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The "Vidalia Onion" of the Black Belt?

Lotus: A New Crop for Alabama

 by Jamie Creamer
Photos by Warner Orozco-Obando
Click to enlarge

 


An ancient aquatic plant that other countries for centuries have used for food, medicine and ornamental value could become all that and more for Alabama as a result of a research project Alabama Agricultural Experiment Station scientists at Auburn University have launched.

The plant is the lotus (Nelumbo nucifera), and in collaboration with scientists from China, Japan, Mississippi and Georgia, the Auburn research team is evaluating more than 160 varieties from around the world to determine their ornamental characteristics, such as flower color, size and longevity, and, among the edible cultivars, how appealing they might be to the American palate.

In addition, Nelumbo lutea (The American Lotus) is a native species that can be found growing in 32 states (USDA, 2008). A neglected species with a great potential, it can be found growing the extreme southeastern portion of Ontario, Canada, to Florida.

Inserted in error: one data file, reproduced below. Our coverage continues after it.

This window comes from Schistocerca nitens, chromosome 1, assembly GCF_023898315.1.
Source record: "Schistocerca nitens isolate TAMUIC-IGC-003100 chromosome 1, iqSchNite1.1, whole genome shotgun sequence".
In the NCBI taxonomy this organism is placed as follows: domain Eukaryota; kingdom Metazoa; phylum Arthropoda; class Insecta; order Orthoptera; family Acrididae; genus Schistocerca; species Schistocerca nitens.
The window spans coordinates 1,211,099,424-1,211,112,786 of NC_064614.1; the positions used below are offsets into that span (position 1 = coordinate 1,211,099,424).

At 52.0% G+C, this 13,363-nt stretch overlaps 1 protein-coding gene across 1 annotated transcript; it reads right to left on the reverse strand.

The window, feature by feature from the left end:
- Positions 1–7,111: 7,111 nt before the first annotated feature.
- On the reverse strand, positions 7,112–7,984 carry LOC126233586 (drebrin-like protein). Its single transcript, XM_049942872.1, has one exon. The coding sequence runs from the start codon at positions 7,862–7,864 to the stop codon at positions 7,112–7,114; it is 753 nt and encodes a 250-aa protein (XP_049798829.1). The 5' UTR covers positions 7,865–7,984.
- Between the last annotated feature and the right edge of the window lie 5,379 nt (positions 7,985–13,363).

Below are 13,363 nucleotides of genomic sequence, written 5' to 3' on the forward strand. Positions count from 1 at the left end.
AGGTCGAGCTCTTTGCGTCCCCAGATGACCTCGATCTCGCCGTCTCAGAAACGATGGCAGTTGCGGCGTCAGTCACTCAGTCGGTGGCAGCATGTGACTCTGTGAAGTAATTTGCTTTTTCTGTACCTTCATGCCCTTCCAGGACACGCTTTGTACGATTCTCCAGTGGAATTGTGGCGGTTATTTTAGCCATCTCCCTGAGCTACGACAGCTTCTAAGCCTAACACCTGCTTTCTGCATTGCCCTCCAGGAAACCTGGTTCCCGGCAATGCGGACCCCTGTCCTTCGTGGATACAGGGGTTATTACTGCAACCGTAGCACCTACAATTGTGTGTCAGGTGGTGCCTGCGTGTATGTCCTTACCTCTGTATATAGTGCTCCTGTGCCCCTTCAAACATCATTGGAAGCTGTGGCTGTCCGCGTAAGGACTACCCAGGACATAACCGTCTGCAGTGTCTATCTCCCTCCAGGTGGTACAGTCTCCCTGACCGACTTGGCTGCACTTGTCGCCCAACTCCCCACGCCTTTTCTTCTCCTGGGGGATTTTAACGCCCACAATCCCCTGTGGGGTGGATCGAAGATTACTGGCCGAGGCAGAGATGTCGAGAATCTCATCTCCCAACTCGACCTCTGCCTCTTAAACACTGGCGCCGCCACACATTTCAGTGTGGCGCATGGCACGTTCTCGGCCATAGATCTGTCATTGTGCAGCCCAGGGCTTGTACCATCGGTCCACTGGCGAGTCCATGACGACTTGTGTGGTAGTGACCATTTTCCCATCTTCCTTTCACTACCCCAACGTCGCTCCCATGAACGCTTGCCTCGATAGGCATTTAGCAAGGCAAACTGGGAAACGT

But their study of the perennial water plant isn’t stopping there. They also intend to investigate the potential demand for lotus products in Alabama and the southeastern US, analyze lotus production costs and economic potential, and expand their current extensive collection of lotus cultivars -- all in an effort to make Alabama, and specifically the state’s Black Belt, the nation’s center for lotus production.

Identification of aquaculture species that can be developed for production in west Alabama in order to bolster the economy of the state’s poorest regions is a priority under a state-funded Black Belt aquaculture research initiative that the AAES (Alabama Agricultural Experiment Stations) and the Alabama Cooperative Extension System began last year.